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Orvieto

In my search for Bernini (see About), I’ve begun in Orvieto, where I’m staying with friends. Orvieto is a beautiful Umbrian city on a hill. Actually, on a “tuff”—a name for the volcanic cliffs out of which the town rises above the countryside. It’s got a rich history, having been around since Etruscan times. The city flourished in the middle ages and is where Thomas Aquinas taught before moving to Rome to serve Pope Clement IV.

What it’s best recognized for today is the magnificent Duomo.

Orvieto Duomo

Orvieto Duomo

I’ll write more about the cathedral in a later post.

In my first week here, I strolled the streets of the town just to get a feel of Orvieto in Spring. The gente (people) walk out in the mornings and evenings, running errands or taking a passeggiata (walk about). What did I discover on my first “searching” outing? A lovely town, beginning to stir to life after a cold, dark winter. The tourists are arriving in greater and greater numbers, but there’s still a sleepy sense of quiet that this New Yorker is struggling embrace. I’m searching for Bernini, my passion, but what I’m finding in Orvieto is a sense of calm. Which, after my frenetic life in Manhattan, is probably a good thing. It’s a way to cleanse my creative palate as I begin my search….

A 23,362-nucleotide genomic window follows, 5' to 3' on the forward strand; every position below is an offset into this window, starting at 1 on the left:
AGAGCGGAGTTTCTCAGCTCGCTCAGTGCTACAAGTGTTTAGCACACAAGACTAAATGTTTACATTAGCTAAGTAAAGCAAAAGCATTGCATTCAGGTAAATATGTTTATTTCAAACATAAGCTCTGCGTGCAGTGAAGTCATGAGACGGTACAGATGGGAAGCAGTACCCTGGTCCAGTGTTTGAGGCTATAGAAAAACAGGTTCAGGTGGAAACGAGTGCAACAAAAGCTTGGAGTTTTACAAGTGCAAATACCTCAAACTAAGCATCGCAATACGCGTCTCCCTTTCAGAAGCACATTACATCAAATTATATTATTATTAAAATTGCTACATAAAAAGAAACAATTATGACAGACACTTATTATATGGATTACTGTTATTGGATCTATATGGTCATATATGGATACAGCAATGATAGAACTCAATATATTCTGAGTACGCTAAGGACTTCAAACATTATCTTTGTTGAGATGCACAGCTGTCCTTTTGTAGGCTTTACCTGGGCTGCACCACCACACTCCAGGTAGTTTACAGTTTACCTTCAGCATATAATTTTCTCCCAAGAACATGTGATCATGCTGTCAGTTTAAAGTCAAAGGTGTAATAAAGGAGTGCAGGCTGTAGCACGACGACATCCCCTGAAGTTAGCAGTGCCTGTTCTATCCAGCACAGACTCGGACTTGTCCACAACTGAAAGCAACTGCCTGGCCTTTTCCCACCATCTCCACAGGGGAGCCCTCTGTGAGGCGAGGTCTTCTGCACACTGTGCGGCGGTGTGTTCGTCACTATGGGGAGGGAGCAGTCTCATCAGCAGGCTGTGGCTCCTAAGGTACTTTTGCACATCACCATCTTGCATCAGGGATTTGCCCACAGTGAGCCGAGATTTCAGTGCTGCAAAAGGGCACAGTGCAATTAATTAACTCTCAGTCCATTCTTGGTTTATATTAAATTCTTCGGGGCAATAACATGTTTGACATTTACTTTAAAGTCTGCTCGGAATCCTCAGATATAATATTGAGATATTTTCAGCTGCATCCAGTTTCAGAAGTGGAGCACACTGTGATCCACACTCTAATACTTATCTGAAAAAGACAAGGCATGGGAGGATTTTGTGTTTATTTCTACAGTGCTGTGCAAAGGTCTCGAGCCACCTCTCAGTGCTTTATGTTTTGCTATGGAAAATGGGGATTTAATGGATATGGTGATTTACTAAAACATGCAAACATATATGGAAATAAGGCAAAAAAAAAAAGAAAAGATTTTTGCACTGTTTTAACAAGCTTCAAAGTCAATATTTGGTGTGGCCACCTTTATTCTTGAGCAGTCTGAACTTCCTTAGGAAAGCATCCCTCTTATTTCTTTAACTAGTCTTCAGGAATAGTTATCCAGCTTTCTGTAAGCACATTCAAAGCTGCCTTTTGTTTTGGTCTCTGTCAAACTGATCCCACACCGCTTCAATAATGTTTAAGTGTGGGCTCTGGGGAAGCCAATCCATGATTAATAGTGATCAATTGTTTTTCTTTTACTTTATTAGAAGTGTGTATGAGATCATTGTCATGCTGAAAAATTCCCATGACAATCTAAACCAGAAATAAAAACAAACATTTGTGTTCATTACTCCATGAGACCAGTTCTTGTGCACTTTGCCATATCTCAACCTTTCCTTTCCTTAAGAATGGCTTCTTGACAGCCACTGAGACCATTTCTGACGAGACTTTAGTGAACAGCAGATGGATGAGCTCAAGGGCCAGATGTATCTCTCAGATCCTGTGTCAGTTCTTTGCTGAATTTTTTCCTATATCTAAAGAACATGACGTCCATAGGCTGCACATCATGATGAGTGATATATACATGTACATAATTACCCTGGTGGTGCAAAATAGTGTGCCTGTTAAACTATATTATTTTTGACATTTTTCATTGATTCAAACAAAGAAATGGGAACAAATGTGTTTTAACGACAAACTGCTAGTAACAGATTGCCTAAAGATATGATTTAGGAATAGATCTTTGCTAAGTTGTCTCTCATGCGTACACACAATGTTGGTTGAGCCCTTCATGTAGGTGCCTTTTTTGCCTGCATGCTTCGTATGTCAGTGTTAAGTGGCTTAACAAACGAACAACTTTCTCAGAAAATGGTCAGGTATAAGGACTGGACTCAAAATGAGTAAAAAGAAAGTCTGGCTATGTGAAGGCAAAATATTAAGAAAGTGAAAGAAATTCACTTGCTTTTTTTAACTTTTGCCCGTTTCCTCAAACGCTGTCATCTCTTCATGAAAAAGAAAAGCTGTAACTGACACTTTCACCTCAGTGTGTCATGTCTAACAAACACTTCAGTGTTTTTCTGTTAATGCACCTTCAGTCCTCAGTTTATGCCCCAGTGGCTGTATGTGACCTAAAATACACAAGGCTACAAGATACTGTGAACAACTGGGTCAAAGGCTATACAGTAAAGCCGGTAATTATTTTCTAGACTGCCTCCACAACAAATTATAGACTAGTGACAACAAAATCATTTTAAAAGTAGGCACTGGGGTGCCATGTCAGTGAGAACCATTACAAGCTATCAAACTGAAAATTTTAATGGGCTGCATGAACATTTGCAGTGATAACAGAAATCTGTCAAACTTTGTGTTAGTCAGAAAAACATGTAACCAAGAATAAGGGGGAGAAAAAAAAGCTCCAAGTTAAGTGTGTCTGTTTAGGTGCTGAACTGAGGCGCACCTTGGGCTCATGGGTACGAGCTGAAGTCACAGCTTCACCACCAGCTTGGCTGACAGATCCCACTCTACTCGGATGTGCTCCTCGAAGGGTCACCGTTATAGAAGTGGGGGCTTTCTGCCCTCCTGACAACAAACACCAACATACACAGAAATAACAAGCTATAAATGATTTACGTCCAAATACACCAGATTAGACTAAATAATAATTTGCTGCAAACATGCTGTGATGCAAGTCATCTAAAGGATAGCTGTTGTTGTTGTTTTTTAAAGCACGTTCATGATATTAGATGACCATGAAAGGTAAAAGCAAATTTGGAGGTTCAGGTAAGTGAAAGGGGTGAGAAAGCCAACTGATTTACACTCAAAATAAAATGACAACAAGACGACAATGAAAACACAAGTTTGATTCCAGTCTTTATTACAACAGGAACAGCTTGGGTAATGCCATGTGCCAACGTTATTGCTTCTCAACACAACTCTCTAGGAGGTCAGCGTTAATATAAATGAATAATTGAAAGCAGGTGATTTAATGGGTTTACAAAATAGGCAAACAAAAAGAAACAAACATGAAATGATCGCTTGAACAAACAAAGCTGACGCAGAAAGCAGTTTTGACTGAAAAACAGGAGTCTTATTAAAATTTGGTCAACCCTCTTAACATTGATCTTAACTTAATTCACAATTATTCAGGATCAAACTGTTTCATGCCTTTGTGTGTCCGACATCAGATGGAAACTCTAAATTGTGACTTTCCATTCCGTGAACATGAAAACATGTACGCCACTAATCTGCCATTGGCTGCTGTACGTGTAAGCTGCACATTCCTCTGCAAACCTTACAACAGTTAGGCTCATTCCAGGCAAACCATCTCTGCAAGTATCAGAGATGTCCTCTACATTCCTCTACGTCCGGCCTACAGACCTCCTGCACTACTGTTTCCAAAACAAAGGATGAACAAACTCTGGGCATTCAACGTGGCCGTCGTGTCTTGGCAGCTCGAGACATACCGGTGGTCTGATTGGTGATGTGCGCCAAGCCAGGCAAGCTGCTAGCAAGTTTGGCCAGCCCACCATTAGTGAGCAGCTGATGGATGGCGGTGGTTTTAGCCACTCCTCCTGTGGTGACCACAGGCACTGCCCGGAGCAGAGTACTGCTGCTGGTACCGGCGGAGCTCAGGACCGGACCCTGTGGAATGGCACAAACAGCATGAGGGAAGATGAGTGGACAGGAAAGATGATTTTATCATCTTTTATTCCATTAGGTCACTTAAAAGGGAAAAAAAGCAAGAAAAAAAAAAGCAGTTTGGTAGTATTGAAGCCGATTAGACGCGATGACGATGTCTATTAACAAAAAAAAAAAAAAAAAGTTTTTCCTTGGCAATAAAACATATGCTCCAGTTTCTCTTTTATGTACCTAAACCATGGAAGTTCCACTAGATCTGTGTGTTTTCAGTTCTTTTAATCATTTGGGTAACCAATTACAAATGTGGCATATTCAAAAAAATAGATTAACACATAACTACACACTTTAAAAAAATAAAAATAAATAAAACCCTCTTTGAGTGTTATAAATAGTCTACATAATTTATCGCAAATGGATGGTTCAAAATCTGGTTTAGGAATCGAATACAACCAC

A passeggiata:

Bienvenuti ad Orvieto!

Bienvenuti ad Orvieto!

The Corso Cavour is Orvieto’s main street, running East/West through the town. It’s where the cittadini (citizens) go to see and be seen.

Corso Cavour

Corso Cavour

It’s lined with shops and cafés, especially Umbrian specialties.

Orvieto salami and cheese shop

Orvieto salami and cheese shop

Biscuits and other goodies

Biscuits and other goodies

You might occasionally get the feeling you’re being watched…

Cinghiale: wild boar that is a Tuscan staple.

Cinghiale: wild boar that is a Tuscan staple.

Il gato del'Orvieto

Il  gatto del’Orvieto

But you can always duck into one of the many quiet alleyways.

Orvieto alley

Orvieto alley

Orvieto street

Orvieto street

Wandering to the west end of town, there’s a beautiful view over the tiled rooftops:

Orvieto rooftops

Orvieto rooftops

And the occasional hidden garden…

Garden at Palazzo Filippeschi built by the Simoncelli family

Garden at Palazzo Filippeschi built by the Simoncelli family

Returning toward my friends’ house (I’m staying with Linda Martinez and Steve Brenner, owners of the delightful Rome budget hotel, The Beehive), you pass through the Piazza della Reppublica and catch a glimpse of the 13th-century Torre del Moro, rising high above the town, and the bells of which peal out across the countryside each hour.

Torre del Moro

Torre del Moro

The Torre can be climbed for a magnificent view of the Umbrian countryside. And after scaling the 300 steps, a delicious reward awaits at the Trattoria del Moro-Aronne. I recommend the Umbricelli al Tartufo!

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